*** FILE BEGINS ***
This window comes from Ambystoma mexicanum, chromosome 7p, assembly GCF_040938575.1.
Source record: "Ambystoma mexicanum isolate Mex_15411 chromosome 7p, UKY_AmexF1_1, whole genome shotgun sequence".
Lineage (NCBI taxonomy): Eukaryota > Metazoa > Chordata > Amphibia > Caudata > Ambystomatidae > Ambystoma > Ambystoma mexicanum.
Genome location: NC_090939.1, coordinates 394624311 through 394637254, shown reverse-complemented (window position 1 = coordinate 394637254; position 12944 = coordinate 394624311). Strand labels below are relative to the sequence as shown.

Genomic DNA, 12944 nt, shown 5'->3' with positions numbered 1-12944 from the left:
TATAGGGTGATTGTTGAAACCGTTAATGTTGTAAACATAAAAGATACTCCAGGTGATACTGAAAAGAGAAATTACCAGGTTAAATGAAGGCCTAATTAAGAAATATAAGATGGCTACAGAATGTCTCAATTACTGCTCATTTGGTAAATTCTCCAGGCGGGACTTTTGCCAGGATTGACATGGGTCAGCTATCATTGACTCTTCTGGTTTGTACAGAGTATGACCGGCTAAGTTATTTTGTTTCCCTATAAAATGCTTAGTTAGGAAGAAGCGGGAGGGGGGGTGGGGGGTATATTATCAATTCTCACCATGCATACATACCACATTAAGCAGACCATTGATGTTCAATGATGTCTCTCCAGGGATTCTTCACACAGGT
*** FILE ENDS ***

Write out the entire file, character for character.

This window comes from Ambystoma mexicanum, chromosome 7p, assembly GCF_040938575.1.
Source record: "Ambystoma mexicanum isolate Mex_15411 chromosome 7p, UKY_AmexF1_1, whole genome shotgun sequence".
Lineage (NCBI taxonomy): Eukaryota > Metazoa > Chordata > Amphibia > Caudata > Ambystomatidae > Ambystoma > Ambystoma mexicanum.
Genome location: NC_090939.1, coordinates 394624311 through 394637254, shown reverse-complemented (window position 1 = coordinate 394637254; position 12944 = coordinate 394624311). Strand labels below are relative to the sequence as shown.

Genomic DNA, 12944 nt, shown 5'->3' with positions numbered 1-12944 from the left:
TATAGGGTGATTGTTGAAACCGTTAATGTTGTAAACATAAAAGATACTCCAGGTGATACTGAAAAGAGAAATTACCAGGTTAAATGAAGGCCTAATTAAGAAATATAAGATGGCTACAGAATGTCTCAATTACTGCTCATTTGGTAAATTCTCCAGGCGGGACTTTTGCCAGGATTGACATGGGTCAGCTATCATTGACTCTTCTGGTTTGTACAGAGTATGACCGGCTAAGTTATTTTGTTTCCCTATAAAATGCTTAGTTAGGAAGAAGCGGGAGGGGGGGTGGGGGGTATATTATCAATTCTCACCATGCATACATACCACATTAAGCAGACCATTGATGTTCAATGATGTCTCTCCAGGGATTCTTCACACAGGT